3. Why does sea level rise occur?

Sea-level rise may occur due to short term / periodic changes (e.g. tides, waves, storm surges and seasonal variations), short-term geologic effects (e.g. earthquakes, subsidence) and longer-term sea level changes caused by mass exchange of water, thermal expansion and longer term geological effects. Global warming from increasing greenhouse gas concentrations is a significant driver of both increases in ocean mass and ocean thermal expansion as components of recent and future sea level rise.

A very brief history of sea level:

  • Over the last 140,000 years sea level has varied over a range of more than 120 metres. The most recent large change was an increase of more than 120 metres as the last ice age ended.
  • Sea level stabilised over the last few thousand years, and there was little change between about 1AD and 1800AD.
  • Sea level began to rise again in the 19th century and accelerated again in the early 20thCentury.
  • Satellite altimeter measurements show a rate of sea-level rise of about 3 mm/year since the early 1990s – a further increase in the rate is projected.

There are many factors which can produce short-term (a few minutes to 14 months) changes in sea level such as tides, waves, storm surges, earthquakes and seasonal variations. Table 1: Short term and periodic changes of sea level (http://en.wikipedia.org/wiki/Sea_level_rise)
Short-term (periodic) causes Time scale (P = period) Vertical effect
Periodic sea level changes
Diurnal and semidiurnal astronomical tides 12-24 h P  0.2-10- m
Spring tides Twice a month *
Rotational variations (Chandler wobble) 14 month P *
Meteorological and oceanographic fluctuations
Atmospheric pressure Hours to months  – 0.7 to 1.3 m
Winds (storm surges) 1-5 days Up to 5 m
Evaporation and precipitation (may also follow long-term pattern) Days to weeks
Ocean surface topography (changes in water density and currents) Days to weeks Up to 1 m
El Nino southern oscillation 6 months every 5-10 yr Up to 0.6 m
Seasonal variations
Seasonal water balance among oceans (Atlantic. Pacific. Indian)  * *
Seasonal variations in slope of water surface  * *
River runoff floods 2 months lm
water density changes (temperature and salinity) 6 months 0.2 m
Seasonal Seiches
Seiches (standing waves) Minutes to hours Up to 2 m
Tsunamis (generate catastrophic long-period waves) Hours Up to 10 m
Abrupt change in land level Minutes Up to 10 m
* Effects change locally. Source: http://en.wikipedia.org/wiki/Sea_level_rise

A number of geological processes contribute to short-term changes in measured sea level. A few examples are:

  • earthquakes and other small-scale geological events
  • sinking of land (subsidence) through compaction of sediments and/or withdrawal of ground water
  • sinking of land through withdrawal of oil

On time scales of months and longer, sea level changes as a result of both changes in ocean mass (addition of water to the ocean from the land) and expansion/contraction of the ocean water as it warms/cools.

Exchange of water between “reservoirs” is an important contribution to sea level change. A significant part of this is through the hydrological cycle, where water evaporates from the ocean, resides in the atmosphere, then returns to the ocean either directly or via reservoirs (snow, ice, lakes, rivers, groundwater etc). There are both annual variations as well as longer-term variations. For example, extraction of water from underground aquifers can increase the mass of the ocean whereas the storage of water in dams can decrease the mass of the ocean.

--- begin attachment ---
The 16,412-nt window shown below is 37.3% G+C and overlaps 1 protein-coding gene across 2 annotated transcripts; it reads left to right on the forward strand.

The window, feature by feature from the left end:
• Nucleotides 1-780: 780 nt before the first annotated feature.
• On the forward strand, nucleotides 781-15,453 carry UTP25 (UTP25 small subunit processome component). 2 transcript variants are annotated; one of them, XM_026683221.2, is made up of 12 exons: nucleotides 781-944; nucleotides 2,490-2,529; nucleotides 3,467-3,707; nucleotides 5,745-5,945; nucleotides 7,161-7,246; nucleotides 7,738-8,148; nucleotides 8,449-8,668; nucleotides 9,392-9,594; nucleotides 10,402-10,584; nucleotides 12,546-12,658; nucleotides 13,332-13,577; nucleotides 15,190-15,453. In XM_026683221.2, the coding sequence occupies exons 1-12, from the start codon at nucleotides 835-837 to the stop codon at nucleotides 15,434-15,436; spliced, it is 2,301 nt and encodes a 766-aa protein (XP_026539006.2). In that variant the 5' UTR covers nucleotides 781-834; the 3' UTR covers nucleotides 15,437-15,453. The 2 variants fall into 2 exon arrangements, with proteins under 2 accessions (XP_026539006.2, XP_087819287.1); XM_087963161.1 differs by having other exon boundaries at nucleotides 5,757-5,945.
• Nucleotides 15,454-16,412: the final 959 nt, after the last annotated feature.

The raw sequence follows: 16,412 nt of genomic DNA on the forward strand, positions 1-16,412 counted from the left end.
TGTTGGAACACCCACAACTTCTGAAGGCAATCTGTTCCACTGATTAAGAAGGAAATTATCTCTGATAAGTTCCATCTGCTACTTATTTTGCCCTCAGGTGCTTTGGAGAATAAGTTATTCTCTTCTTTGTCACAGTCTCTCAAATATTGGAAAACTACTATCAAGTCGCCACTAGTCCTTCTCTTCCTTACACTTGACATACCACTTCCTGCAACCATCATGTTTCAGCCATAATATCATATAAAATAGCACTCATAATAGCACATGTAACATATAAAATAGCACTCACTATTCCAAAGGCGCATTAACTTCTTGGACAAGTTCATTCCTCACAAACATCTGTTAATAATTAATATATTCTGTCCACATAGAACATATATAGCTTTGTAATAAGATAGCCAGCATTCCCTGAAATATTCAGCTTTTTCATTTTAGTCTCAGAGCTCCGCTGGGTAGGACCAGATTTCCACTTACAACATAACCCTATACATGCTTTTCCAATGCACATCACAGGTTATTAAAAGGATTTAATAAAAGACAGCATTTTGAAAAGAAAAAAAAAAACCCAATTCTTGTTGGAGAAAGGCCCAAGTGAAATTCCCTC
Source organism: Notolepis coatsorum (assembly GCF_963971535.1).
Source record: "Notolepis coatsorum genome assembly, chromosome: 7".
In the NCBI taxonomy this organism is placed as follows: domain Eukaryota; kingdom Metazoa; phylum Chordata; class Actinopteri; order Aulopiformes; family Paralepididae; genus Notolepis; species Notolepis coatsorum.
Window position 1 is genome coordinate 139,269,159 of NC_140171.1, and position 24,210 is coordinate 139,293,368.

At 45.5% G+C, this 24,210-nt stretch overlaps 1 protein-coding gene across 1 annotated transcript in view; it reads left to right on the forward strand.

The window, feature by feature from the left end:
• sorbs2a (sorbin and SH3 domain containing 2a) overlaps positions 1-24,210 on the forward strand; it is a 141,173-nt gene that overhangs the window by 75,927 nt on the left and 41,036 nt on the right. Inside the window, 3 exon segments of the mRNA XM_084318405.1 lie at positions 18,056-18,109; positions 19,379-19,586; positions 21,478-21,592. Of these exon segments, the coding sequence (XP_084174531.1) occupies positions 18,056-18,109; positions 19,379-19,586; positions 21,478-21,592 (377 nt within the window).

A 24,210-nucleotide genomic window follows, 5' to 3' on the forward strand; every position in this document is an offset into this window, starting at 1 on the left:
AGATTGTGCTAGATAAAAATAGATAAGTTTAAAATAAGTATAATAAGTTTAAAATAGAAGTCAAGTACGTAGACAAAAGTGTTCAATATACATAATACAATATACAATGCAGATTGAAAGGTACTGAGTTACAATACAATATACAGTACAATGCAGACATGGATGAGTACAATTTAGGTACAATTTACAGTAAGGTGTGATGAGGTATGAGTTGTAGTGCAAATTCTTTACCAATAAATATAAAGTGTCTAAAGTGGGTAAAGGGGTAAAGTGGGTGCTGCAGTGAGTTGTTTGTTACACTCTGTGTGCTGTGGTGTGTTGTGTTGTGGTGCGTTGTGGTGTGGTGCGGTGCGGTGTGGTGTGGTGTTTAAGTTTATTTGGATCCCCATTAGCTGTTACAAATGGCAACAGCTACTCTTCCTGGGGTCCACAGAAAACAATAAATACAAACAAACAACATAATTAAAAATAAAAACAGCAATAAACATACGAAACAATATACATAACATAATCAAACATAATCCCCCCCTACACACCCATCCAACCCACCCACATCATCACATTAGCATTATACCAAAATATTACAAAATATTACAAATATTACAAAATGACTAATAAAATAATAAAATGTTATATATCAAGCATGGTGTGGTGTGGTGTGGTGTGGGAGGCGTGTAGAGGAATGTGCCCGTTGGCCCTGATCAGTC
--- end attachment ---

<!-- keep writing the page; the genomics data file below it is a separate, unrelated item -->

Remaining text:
Figure 1 Causes of sea level change (source: IPCC Third Assessment Report, 2001)

Contributions from non-polar Glaciers

A major contribution to sea level change is from the changing mass of glaciers, and the ice sheets. At the time of the last glacial maximum (140000 years ago) when sea level was more than 120 m below present level, there were major ice sheets in North American and northern Europe and Asia.

Several different estimates are proposed for the contribution of non-polar Glaciers by scientists. Kaser et al and others estimate the melting of glaciers and ice caps (excluding the glaciers surrounding Greenland and Antarctica) contributed to sea level rise by about 0.4 mm per year from 1961 to 1990 increasing to about 1.0 mm per year from 2001-2004. Another group of scientists, Meier et al, state that mass loss from glaciers is dominating the eustatic component of sea level rise in the 21st century, providing 1.1 mm/year of the total eustatic contribution of 1.8 mm/year in 2006. (Meier, M.F>, M.B. Dyurgerov, U.K. Rick, S. O’Neel, W.T. Pfeffer, R.S. Anderson, S.P. Anderson and A.F. Glazovsky (2007), Glaciers Dominate Eustatic sea level Rise in th 21st Century, Science, 317, 1064-1067).

Figure 2: The time series of glacier contributions to global sea level (top panel) and the cumulative effect (bottom panel) from 1961-2004. (source: Kaser, G., J.G. Cogley, M.B. Dyurgerov, M.F. Meier and A. Ohmura (2006), Mass balance of glaciers and ice caps: Consensus estimates for 1961-2004, Geophysical Research Letters, 33)

Contributions from the Ice Sheets

The ice sheets of Greenland and Antarctica have the potential to make the largest contribution to sea level rise, but they are also the greatest source of uncertainty. Since 1990 there has been increased snow accumulation at high elevation on the Greenland ice sheet, while at lower elevation there has been more widespread surface melting and a significant increase in the flow of outlet glaciers. The net result is a decrease in the mass of the Greenland ice sheet – a positive contribution to sea level rise. For the Antarctic Ice Sheet, the uncertainty is greater. There are insufficient data to make direct estimates for the preceding decades. At present, the mass gain of the Antarctic Ice Sheet due to increased thickening of the East Antarctic Ice Sheet does not appear to compensate for the mass loss due to the increased glacier flow on the Antarctic Peninsula and the West Antarctic Ice Sheet. Modelling studies suggest that the Antarctic Ice Sheet is still responding to changes since the last ice age and that this may also be contributing to sea level rise. (http://www.cmar.csiro.au/sealevel).